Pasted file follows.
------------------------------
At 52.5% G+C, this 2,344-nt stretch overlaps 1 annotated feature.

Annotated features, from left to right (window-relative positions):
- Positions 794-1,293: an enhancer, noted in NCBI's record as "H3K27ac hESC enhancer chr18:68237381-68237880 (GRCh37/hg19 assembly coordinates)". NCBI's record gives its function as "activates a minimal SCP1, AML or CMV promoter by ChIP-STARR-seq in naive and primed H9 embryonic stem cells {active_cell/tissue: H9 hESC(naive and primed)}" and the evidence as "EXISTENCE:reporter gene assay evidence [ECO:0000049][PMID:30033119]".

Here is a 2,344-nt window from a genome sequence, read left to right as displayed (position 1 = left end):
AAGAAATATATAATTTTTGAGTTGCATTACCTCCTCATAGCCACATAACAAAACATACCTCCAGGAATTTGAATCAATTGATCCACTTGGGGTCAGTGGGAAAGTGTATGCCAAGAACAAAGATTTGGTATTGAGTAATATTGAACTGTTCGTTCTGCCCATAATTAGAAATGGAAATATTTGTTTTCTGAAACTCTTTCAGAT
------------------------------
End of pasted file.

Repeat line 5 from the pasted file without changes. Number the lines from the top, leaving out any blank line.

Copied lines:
AAGAAATATATAATTTTTGAGTTGCATTACCTCCTCATAGCCACATAACAAAACATACCTCCAGGAATTTGAATCAATTGATCCACTTGGGGTCAGTGGGAAAGTGTATGCCAAGAACAAAGATTTGGTATTGAGTAATATTGAACTGTTCGTTCTGCCCATAATTAGAAATGGAAATATTTGTTTTCTGAAACTCTTTCAGAT